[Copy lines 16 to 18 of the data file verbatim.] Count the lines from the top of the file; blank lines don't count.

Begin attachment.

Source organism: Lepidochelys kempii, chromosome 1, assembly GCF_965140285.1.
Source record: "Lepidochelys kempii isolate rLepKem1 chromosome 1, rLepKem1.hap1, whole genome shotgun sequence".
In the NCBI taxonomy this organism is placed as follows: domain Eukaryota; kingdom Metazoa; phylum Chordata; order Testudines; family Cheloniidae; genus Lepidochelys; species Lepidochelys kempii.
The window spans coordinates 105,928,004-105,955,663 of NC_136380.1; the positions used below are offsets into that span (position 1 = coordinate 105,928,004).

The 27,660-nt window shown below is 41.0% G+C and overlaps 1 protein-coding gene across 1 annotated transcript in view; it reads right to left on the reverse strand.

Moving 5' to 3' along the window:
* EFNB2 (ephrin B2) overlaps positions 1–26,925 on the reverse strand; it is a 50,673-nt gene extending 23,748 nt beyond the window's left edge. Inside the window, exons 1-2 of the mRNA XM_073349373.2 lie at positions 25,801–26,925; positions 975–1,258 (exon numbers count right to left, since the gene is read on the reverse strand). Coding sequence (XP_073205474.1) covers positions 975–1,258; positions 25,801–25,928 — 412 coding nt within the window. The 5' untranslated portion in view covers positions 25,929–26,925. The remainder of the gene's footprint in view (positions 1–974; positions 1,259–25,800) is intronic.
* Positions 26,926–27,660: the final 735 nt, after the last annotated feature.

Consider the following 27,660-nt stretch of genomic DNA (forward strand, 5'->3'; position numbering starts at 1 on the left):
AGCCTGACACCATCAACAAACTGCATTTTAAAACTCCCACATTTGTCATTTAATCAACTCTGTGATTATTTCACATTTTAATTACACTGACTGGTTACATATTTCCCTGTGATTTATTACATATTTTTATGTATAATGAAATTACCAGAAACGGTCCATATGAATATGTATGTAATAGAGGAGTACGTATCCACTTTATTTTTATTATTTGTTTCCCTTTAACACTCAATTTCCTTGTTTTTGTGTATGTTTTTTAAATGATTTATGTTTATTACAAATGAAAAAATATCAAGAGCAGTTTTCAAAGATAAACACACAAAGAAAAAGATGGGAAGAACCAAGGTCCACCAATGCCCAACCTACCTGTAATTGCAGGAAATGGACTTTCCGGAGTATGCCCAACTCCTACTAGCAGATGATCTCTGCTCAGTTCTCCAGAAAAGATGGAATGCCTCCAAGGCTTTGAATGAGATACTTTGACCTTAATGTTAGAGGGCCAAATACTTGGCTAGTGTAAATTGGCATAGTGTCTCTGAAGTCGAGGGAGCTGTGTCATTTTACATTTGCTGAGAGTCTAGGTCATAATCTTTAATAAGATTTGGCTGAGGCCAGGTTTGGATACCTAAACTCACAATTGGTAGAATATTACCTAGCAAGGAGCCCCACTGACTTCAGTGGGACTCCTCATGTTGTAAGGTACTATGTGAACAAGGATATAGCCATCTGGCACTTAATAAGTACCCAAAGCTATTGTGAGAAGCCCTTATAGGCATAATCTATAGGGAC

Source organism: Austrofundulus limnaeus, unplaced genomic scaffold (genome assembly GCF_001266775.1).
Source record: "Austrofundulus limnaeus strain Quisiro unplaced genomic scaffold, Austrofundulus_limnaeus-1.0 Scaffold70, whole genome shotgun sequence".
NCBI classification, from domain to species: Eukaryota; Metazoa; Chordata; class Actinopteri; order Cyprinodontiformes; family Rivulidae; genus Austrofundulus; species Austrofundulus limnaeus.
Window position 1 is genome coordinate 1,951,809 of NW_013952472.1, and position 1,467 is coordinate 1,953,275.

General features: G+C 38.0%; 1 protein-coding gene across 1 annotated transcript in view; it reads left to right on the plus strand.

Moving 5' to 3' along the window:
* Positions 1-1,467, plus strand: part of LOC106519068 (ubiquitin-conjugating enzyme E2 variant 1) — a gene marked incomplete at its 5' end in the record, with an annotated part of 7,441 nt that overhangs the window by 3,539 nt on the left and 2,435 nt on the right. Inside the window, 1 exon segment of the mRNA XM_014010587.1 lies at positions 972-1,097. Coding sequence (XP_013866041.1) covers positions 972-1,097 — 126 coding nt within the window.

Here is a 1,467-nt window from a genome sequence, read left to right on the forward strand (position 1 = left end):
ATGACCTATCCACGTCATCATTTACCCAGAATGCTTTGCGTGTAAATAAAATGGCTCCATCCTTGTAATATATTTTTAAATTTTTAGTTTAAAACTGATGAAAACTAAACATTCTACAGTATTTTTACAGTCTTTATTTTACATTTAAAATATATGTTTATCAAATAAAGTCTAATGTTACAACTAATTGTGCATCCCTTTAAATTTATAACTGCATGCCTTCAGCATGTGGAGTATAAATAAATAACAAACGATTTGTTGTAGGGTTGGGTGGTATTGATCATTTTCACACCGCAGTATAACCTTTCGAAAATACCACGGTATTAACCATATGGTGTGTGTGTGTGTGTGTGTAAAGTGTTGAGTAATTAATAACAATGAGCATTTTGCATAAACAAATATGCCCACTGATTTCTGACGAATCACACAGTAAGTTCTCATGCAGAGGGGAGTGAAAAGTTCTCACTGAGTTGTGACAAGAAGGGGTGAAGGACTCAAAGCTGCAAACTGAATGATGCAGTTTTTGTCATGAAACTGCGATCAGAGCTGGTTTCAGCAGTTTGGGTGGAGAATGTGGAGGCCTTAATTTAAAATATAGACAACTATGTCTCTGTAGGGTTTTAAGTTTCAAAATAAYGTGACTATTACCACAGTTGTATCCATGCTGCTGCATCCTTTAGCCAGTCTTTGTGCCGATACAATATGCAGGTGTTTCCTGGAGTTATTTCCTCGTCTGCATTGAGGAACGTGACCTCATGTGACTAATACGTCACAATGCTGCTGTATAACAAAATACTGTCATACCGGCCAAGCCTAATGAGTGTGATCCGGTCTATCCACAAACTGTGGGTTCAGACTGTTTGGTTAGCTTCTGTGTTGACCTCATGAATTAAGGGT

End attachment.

Moving 5' to 3' along the window:
* Positions 1-1,467, plus strand: part of LOC106519068 (ubiquitin-conjugating enzyme E2 variant 1) — a gene marked incomplete at its 5' end in the record, with an annotated part of 7,441 nt that overhangs the window by 3,539 nt on the left and 2,435 nt on the right. Inside the window, 1 exon segment of the mRNA XM_014010587.1 lies at positions 972-1,097. Coding sequence (XP_013866041.1) covers positions 972-1,097 — 126 coding nt within the window.

Here is a 1,467-nt window from a genome sequence, read left to right on the forward strand (position 1 = left end):